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GM Downplays China’s End of Policy to Attract Foreign Investment

Dec. 30 (Bloomberg) -- General Motors Co., the biggest overseas automaker in China, downplayed the risks to its expansion plans in the world’s largest car market after the state ends a seven-year policy to attract foreign investments.

“We expect the new guideline to have minimal negative impact on GM’s future plans in China,” the Detroit-based company said in a statement today. Dayna Hart, a Shanghai-based spokeswoman at GM, didn’t elaborate on the statement.

Yesterday’s announcement, which comes two weeks after China announced it would impose punitive tariffs on U.S.-made vehicles, means overseas carmakers will probably face difficulties getting state approval to build future plants in the country, according to research firm LMC Automotive. Global automakers are counting on China and the U.S. to drive growth next year as Europe’s debt crisis hampers the region’s economy.

Officials at Volkswagen AG and Ford Motor Co. declined to comment on how the changes in government policy will affect their business in China and said current investments won’t be hurt.

Daimler AG and Toyota Motor Corp. officials didn’t immediately respond to e-mails, while Akihiro Nakanishi, a Guangzhou-based spokesman for Nissan Motor Co., declined to comment.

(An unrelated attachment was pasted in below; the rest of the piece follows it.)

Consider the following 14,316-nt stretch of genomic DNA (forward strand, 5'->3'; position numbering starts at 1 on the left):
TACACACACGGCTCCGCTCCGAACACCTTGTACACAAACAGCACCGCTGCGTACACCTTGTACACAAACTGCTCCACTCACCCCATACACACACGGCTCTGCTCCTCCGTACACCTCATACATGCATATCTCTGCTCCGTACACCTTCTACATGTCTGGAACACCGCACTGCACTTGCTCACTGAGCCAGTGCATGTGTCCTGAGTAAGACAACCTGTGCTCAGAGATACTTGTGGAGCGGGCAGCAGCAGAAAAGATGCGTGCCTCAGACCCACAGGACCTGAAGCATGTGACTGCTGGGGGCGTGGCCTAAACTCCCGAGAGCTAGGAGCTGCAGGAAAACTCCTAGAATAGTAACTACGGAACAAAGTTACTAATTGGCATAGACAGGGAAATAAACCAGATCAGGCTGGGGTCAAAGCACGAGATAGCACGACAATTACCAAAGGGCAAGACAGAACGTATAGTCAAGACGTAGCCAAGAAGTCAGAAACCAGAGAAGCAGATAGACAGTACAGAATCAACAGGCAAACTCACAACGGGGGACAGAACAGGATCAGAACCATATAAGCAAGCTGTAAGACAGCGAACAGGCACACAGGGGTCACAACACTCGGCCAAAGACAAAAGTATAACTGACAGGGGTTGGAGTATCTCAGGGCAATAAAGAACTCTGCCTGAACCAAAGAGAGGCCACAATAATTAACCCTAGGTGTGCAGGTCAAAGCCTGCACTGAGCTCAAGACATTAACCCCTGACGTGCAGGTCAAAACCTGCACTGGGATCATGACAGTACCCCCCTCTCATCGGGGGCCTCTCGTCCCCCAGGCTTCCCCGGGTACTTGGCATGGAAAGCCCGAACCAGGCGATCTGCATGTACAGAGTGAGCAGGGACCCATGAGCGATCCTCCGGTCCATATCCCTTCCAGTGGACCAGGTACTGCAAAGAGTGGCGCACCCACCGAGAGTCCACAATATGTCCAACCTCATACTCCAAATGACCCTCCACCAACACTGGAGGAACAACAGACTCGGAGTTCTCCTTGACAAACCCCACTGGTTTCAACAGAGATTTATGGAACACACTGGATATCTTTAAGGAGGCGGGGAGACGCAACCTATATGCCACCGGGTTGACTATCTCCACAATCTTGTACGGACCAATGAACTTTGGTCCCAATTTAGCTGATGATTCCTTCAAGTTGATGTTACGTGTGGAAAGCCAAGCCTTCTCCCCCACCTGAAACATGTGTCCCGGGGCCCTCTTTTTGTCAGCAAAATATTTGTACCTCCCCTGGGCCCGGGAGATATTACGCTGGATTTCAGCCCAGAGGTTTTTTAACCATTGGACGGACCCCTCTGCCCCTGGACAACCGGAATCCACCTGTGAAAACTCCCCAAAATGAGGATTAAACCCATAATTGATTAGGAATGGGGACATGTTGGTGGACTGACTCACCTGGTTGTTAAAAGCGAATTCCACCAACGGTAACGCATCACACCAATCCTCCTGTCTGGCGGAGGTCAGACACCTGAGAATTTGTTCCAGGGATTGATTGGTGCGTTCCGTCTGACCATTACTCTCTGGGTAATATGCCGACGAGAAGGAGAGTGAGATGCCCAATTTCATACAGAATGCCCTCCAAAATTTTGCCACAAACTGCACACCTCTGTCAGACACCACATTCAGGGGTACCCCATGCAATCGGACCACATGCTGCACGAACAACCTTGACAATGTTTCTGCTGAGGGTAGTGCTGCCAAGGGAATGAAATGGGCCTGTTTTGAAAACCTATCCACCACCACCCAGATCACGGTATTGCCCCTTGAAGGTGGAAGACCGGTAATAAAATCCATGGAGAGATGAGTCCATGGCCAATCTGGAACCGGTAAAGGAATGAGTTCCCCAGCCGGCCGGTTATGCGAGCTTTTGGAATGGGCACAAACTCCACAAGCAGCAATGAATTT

The new rules will go into effect Jan. 30, China’s National Development and Reform Commission and the nation’s commerce ministry said in a statement yesterday. The move, meant to allow for a “healthy development” of China’s auto industry, won’t apply to foreign investments in fuel-efficient vehicles, which will still be encouraged, they said.

Foreign Benefits

Previous benefits enjoyed by the foreign carmakers included reduced tariffs on imported plant equipment, said Jenny Gu, an analyst at LMC Automotive in Shanghai.

Although foreign companies are required to partner with a domestic company to manufacture cars in the country, Chinese producers are struggling. Though China has more than 70 automakers, the bottom 55 only account for 11 percent of the vehicle sales, according to the China Association of Automobile Manufacturers.

“VW will work toward fulfilling its expansion plans in China, which include actively developing electric cars and new-energy vehicles, and will continue to bring in fuel-efficient technologies and products,” Wolfsburg, Germany-based VW said in a statement.

Kevin Wale, GM’s China president, said in a Bloomberg Television interview this month that the company plans to boost production capacity by 25 percent to 40 percent over the next two years. GM said today it expects to remain a “key pillar” of the Chinese automobile industry.

Ford is “strongly committed” to China, it said in an e-mail.

To contact Bloomberg News staff for this story: Liza Lin in Shanghai at

To contact the editor responsible for this story: Young-Sam Cho at

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